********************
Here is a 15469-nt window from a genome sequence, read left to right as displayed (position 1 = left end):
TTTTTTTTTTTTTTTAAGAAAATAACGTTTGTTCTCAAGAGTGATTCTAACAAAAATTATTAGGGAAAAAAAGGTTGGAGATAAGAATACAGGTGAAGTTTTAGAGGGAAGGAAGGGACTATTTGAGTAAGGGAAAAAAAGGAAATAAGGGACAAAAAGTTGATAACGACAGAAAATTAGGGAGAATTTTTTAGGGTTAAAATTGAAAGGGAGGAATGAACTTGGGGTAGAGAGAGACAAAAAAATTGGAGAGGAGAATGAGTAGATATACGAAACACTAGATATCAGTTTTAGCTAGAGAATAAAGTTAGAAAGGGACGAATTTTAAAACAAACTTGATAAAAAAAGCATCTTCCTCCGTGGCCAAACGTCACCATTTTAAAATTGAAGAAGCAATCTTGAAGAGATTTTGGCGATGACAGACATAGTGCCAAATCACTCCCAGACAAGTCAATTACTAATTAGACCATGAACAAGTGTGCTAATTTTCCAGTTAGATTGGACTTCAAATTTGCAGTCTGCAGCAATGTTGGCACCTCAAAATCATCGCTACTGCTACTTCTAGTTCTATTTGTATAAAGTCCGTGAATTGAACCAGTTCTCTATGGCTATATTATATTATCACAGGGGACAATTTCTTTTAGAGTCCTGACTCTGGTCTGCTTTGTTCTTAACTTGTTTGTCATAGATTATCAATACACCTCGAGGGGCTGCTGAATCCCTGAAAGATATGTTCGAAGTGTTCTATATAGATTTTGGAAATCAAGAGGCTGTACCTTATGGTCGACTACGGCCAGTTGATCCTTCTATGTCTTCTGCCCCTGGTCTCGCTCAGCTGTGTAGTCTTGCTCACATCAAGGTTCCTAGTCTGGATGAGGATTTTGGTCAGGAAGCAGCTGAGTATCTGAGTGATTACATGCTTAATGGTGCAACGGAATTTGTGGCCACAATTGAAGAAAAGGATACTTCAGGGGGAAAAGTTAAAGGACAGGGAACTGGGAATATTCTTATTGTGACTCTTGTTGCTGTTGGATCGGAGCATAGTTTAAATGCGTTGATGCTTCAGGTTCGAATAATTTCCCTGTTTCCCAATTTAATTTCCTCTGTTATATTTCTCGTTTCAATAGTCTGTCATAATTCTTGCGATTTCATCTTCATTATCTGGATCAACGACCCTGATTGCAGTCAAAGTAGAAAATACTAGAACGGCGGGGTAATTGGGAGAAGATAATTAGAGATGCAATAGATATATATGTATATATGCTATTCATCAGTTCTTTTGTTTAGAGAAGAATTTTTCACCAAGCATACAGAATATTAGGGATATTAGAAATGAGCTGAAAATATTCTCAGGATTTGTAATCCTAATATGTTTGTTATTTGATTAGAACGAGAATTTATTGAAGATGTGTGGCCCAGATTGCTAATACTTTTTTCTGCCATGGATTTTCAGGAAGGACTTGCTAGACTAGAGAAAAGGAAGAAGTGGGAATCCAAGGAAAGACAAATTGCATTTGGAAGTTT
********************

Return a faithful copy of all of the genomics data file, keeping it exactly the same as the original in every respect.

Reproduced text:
Here is a 15469-nt window from a genome sequence, read left to right as displayed (position 1 = left end):
TTTTTTTTTTTTTTTAAGAAAATAACGTTTGTTCTCAAGAGTGATTCTAACAAAAATTATTAGGGAAAAAAAGGTTGGAGATAAGAATACAGGTGAAGTTTTAGAGGGAAGGAAGGGACTATTTGAGTAAGGGAAAAAAAGGAAATAAGGGACAAAAAGTTGATAACGACAGAAAATTAGGGAGAATTTTTTAGGGTTAAAATTGAAAGGGAGGAATGAACTTGGGGTAGAGAGAGACAAAAAAATTGGAGAGGAGAATGAGTAGATATACGAAACACTAGATATCAGTTTTAGCTAGAGAATAAAGTTAGAAAGGGACGAATTTTAAAACAAACTTGATAAAAAAAGCATCTTCCTCCGTGGCCAAACGTCACCATTTTAAAATTGAAGAAGCAATCTTGAAGAGATTTTGGCGATGACAGACATAGTGCCAAATCACTCCCAGACAAGTCAATTACTAATTAGACCATGAACAAGTGTGCTAATTTTCCAGTTAGATTGGACTTCAAATTTGCAGTCTGCAGCAATGTTGGCACCTCAAAATCATCGCTACTGCTACTTCTAGTTCTATTTGTATAAAGTCCGTGAATTGAACCAGTTCTCTATGGCTATATTATATTATCACAGGGGACAATTTCTTTTAGAGTCCTGACTCTGGTCTGCTTTGTTCTTAACTTGTTTGTCATAGATTATCAATACACCTCGAGGGGCTGCTGAATCCCTGAAAGATATGTTCGAAGTGTTCTATATAGATTTTGGAAATCAAGAGGCTGTACCTTATGGTCGACTACGGCCAGTTGATCCTTCTATGTCTTCTGCCCCTGGTCTCGCTCAGCTGTGTAGTCTTGCTCACATCAAGGTTCCTAGTCTGGATGAGGATTTTGGTCAGGAAGCAGCTGAGTATCTGAGTGATTACATGCTTAATGGTGCAACGGAATTTGTGGCCACAATTGAAGAAAAGGATACTTCAGGGGGAAAAGTTAAAGGACAGGGAACTGGGAATATTCTTATTGTGACTCTTGTTGCTGTTGGATCGGAGCATAGTTTAAATGCGTTGATGCTTCAGGTTCGAATAATTTCCCTGTTTCCCAATTTAATTTCCTCTGTTATATTTCTCGTTTCAATAGTCTGTCATAATTCTTGCGATTTCATCTTCATTATCTGGATCAACGACCCTGATTGCAGTCAAAGTAGAAAATACTAGAACGGCGGGGTAATTGGGAGAAGATAATTAGAGATGCAATAGATATATATGTATATATGCTATTCATCAGTTCTTTTGTTTAGAGAAGAATTTTTCACCAAGCATACAGAATATTAGGGATATTAGAAATGAGCTGAAAATATTCTCAGGATTTGTAATCCTAATATGTTTGTTATTTGATTAGAACGAGAATTTATTGAAGATGTGTGGCCCAGATTGCTAATACTTTTTTCTGCCATGGATTTTCAGGAAGGACTTGCTAGACTAGAGAAAAGGAAGAAGTGGGAATCCAAGGAAAGACAAATTGCATTTGGAAGTTT